Robert Lax’s A Thing That Is

I just finished reading Robert Lax's A Thing That Is for the second time, partially because I liked it that much, but also because it's easy to read because it's only seventy-seven pages long, and most of those pages are made up of white space.

In reading this selection, I also have refined my feelings towards his unique style, one that places extraordinary empahsis on individual words. In short, I really appeciate its potential when it's used in a poem like:

be
gin
by
be
ing

pa
tient

with
your
self

la
ter
you
can
be
pa
tient

with
oth
ers

(name
of
the
game

is
pa
tience.)

His style seems like a cross between Japanese haiku and e.e.cummings' poetry, forcing each word to take on a special meaning that it often loses in everyday language.

In a poem like this, the emphasis on patience is reinforced by the very patience it takes to read the poem. The same thing can be said when Lax attempts to write meditative poems, and each word seems like a separate thought strung on a rosary.

Unfortunately, the style seems to me to get in the way in longer poems like "solemn dance," which goes on for eight pages like this:

the
dance
of
the
waves

is
an
order
"d
dance

the
dance
of
the
waves

is
a
solemn
dance
...

Unfortunately, by the time I'd finished the poem I felt like I'd been lost at sea, and it wasn't a comfortable feeling, certainly not one I'd pay $20 for again.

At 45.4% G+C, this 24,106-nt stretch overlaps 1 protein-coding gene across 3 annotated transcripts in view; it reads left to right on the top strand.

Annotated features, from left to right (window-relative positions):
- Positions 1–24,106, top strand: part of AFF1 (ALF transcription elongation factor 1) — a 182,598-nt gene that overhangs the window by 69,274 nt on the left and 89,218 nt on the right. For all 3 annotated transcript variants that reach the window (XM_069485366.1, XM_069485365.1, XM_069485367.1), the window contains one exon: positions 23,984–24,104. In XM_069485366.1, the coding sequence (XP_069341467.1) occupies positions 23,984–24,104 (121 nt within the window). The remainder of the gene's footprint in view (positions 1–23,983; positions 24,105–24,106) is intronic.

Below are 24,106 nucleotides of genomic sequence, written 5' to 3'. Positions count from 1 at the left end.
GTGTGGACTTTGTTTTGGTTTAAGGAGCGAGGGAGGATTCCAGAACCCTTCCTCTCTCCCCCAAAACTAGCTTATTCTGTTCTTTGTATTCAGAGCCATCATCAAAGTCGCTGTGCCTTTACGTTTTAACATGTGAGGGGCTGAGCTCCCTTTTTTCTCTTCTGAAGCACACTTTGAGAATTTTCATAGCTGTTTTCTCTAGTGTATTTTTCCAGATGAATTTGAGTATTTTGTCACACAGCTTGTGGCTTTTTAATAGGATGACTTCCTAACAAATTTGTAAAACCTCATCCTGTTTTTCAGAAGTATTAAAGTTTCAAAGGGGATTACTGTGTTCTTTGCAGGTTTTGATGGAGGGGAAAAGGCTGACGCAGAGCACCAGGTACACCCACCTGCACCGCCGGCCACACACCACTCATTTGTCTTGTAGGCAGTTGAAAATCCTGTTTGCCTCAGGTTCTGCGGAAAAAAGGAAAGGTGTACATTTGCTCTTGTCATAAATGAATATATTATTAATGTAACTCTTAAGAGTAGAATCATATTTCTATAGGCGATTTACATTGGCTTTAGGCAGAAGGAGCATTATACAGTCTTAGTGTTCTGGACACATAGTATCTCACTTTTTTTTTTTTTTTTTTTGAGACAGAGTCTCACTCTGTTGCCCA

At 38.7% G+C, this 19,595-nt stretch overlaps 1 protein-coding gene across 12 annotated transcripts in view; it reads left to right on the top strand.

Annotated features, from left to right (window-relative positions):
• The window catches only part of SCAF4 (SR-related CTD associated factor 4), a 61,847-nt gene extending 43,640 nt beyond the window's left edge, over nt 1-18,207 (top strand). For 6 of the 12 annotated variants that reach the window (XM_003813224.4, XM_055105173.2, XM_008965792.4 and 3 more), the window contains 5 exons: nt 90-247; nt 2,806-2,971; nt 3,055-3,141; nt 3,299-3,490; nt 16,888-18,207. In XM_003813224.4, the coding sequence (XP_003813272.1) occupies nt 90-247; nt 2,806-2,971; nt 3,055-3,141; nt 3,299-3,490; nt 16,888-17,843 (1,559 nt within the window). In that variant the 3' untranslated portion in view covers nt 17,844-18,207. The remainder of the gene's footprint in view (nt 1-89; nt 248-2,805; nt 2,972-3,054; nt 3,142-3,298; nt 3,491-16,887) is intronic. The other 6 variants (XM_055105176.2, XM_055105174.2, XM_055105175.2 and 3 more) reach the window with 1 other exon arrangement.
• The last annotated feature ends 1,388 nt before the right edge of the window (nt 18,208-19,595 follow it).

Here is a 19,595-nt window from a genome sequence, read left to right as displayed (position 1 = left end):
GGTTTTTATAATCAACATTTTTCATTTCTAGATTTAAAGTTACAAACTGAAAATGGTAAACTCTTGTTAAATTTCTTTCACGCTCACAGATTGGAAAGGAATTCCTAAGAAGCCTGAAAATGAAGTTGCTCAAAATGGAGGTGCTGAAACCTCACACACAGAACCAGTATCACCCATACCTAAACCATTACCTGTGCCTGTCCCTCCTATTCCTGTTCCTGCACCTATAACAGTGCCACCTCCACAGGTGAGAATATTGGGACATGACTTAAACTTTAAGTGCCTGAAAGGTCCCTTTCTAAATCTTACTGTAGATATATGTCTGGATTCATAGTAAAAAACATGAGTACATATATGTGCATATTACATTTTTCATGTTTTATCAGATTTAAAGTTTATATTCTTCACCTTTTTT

4 thoughts on “Robert Lax’s A Thing That Is

  1. That first poem has a missiong opening tag and thus your br> shows on screen.

    I see your brain’s not dead yet; you just have galluping butterfingers! I get them 3 or 4 times a day.

  2. I love Robert Lax.

    Partly because of his hermeticism, his spareness. I can’t think of him without thinking of his college mates, Ad Reinhardt and Thomas Merton.

    I suppose too much of a good thing could be bad though. Maybe some of these are poems that are more powerful in the writing than in the reading.

  3. elck, I’ll admit that I was enthralled by the first book of his poems that I read, and I love a lot of the poems in this volume, too.

    Still, it strikes me that his form works in some ways like the haiku form. It seems to work more by isolating words than it does by surrounding them with other words.

    Some of the poems in this volume had four lines of narrow poems running down the page, and, for me, they didn’t work as well.

What do you think?